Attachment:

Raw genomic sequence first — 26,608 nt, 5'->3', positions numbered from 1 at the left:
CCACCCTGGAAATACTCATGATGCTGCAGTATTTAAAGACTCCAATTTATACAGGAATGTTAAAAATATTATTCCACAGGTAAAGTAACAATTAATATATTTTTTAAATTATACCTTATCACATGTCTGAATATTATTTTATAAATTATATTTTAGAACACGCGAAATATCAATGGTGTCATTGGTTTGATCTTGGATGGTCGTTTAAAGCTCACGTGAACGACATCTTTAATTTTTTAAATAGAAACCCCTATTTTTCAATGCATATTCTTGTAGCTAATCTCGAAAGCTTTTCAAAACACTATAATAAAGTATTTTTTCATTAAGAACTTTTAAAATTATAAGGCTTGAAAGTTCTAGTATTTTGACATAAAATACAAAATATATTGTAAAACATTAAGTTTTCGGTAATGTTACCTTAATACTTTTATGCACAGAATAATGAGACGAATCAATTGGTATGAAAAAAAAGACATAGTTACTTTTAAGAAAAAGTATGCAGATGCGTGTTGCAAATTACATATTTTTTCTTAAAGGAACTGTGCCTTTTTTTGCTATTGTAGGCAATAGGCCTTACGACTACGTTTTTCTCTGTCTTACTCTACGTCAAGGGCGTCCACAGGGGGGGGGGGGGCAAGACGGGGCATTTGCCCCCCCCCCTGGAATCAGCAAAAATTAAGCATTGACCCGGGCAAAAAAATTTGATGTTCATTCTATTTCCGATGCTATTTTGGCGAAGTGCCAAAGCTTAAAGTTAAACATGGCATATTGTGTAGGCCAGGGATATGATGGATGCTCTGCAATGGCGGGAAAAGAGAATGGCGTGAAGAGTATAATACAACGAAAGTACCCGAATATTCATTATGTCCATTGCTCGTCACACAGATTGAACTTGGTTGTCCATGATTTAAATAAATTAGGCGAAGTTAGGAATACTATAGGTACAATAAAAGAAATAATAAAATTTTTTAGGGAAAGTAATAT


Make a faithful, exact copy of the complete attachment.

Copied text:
Raw genomic sequence first — 26,608 nt, 5'->3', positions numbered from 1 at the left:
CCACCCTGGAAATACTCATGATGCTGCAGTATTTAAAGACTCCAATTTATACAGGAATGTTAAAAATATTATTCCACAGGTAAAGTAACAATTAATATATTTTTTAAATTATACCTTATCACATGTCTGAATATTATTTTATAAATTATATTTTAGAACACGCGAAATATCAATGGTGTCATTGGTTTGATCTTGGATGGTCGTTTAAAGCTCACGTGAACGACATCTTTAATTTTTTAAATAGAAACCCCTATTTTTCAATGCATATTCTTGTAGCTAATCTCGAAAGCTTTTCAAAACACTATAATAAAGTATTTTTTCATTAAGAACTTTTAAAATTATAAGGCTTGAAAGTTCTAGTATTTTGACATAAAATACAAAATATATTGTAAAACATTAAGTTTTCGGTAATGTTACCTTAATACTTTTATGCACAGAATAATGAGACGAATCAATTGGTATGAAAAAAAAGACATAGTTACTTTTAAGAAAAAGTATGCAGATGCGTGTTGCAAATTACATATTTTTTCTTAAAGGAACTGTGCCTTTTTTTGCTATTGTAGGCAATAGGCCTTACGACTACGTTTTTCTCTGTCTTACTCTACGTCAAGGGCGTCCACAGGGGGGGGGGGGGCAAGACGGGGCATTTGCCCCCCCCCCTGGAATCAGCAAAAATTAAGCATTGACCCGGGCAAAAAAATTTGATGTTCATTCTATTTCCGATGCTATTTTGGCGAAGTGCCAAAGCTTAAAGTTAAACATGGCATATTGTGTAGGCCAGGGATATGATGGATGCTCTGCAATGGCGGGAAAAGAGAATGGCGTGAAGAGTATAATACAACGAAAGTACCCGAATATTCATTATGTCCATTGCTCGTCACACAGATTGAACTTGGTTGTCCATGATTTAAATAAATTAGGCGAAGTTAGGAATACTATAGGTACAATAAAAGAAATAATAAAATTTTTTAGGGAAAGTAATAT